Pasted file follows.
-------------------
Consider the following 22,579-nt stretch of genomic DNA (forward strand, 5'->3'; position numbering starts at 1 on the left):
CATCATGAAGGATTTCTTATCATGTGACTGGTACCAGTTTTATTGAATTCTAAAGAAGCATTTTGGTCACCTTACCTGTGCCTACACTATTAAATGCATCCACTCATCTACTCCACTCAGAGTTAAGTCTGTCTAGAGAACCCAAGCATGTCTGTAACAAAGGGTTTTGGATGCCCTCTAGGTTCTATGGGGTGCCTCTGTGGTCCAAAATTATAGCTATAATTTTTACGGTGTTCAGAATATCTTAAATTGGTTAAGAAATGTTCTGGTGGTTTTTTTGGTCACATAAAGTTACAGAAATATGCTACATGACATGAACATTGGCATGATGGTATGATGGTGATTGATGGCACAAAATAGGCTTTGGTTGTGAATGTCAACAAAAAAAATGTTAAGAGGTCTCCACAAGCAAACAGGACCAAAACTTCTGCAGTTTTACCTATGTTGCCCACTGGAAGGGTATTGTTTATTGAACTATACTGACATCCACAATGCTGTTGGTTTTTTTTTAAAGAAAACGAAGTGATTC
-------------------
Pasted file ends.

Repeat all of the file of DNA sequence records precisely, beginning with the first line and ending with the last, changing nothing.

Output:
Consider the following 22,579-nt stretch of genomic DNA (forward strand, 5'->3'; position numbering starts at 1 on the left):
CATCATGAAGGATTTCTTATCATGTGACTGGTACCAGTTTTATTGAATTCTAAAGAAGCATTTTGGTCACCTTACCTGTGCCTACACTATTAAATGCATCCACTCATCTACTCCACTCAGAGTTAAGTCTGTCTAGAGAACCCAAGCATGTCTGTAACAAAGGGTTTTGGATGCCCTCTAGGTTCTATGGGGTGCCTCTGTGGTCCAAAATTATAGCTATAATTTTTACGGTGTTCAGAATATCTTAAATTGGTTAAGAAATGTTCTGGTGGTTTTTTTGGTCACATAAAGTTACAGAAATATGCTACATGACATGAACATTGGCATGATGGTATGATGGTGATTGATGGCACAAAATAGGCTTTGGTTGTGAATGTCAACAAAAAAAATGTTAAGAGGTCTCCACAAGCAAACAGGACCAAAACTTCTGCAGTTTTACCTATGTTGCCCACTGGAAGGGTATTGTTTATTGAACTATACTGACATCCACAATGCTGTTGGTTTTTTTTTAAAGAAAACGAAGTGATTC